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We are building tools to organize the art world data.
We are based in Paris and San Francisco.
The second law of thermodynamics states that the total entropy of an
isolated system can only increase over time. It can remain constant in
ideal cases where the system is in a steady state (equilibrium) or
undergoing a reversible process. The increase
in entropy accounts for the irreversibility of natural processes, and the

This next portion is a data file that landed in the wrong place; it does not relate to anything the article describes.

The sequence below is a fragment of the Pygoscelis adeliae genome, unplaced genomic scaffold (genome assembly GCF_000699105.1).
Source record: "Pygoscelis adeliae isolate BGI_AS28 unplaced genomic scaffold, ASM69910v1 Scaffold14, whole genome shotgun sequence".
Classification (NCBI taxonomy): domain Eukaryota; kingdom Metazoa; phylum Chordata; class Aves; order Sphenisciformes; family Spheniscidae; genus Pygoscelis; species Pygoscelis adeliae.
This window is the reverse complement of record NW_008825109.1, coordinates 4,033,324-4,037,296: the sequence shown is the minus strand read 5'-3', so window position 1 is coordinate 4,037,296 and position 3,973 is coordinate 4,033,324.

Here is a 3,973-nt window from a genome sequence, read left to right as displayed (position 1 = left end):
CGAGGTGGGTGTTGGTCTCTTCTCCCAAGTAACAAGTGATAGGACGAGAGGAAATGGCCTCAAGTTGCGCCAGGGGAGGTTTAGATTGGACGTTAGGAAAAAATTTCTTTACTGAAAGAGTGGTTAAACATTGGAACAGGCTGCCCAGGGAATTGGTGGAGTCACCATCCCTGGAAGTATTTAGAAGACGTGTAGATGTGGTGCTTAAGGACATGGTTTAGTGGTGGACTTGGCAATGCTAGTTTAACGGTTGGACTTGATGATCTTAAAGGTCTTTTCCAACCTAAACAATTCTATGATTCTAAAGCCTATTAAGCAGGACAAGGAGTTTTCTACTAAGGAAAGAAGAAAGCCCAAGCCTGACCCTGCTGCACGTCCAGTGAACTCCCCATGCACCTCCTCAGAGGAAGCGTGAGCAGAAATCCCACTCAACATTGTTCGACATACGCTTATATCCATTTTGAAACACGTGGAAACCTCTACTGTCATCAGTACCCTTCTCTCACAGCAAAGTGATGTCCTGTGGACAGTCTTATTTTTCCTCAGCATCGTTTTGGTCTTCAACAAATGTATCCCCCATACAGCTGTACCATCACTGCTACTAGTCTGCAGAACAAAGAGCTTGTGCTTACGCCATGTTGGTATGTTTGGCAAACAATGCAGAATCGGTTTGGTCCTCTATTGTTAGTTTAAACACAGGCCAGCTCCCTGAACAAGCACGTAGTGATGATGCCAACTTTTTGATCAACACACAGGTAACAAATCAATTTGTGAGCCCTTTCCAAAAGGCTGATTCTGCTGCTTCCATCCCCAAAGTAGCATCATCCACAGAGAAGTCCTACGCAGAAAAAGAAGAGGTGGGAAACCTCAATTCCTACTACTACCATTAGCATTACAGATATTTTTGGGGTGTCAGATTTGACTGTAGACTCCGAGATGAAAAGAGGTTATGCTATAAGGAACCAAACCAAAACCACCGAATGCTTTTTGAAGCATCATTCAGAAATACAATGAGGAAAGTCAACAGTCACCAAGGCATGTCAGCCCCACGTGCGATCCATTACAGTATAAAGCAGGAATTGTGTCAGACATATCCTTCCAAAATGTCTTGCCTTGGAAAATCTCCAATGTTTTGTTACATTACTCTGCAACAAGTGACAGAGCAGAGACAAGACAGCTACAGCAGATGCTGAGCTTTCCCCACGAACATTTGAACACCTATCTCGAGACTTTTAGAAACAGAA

asymmetry between future and past. Historically, the second law was
an empirical finding that was accepted as an axiom of thermodynamic
theory. Statistical thermodynamics, classical or quantum, explains the
microscopic origin of the law. The second law has been expressed in many
ways. Its first formulation is credited to the French scientist Sadi
Carnot in 1824, who showed that there is an upper limit to the efficiency
of conversion of heat to work in a heat engine.
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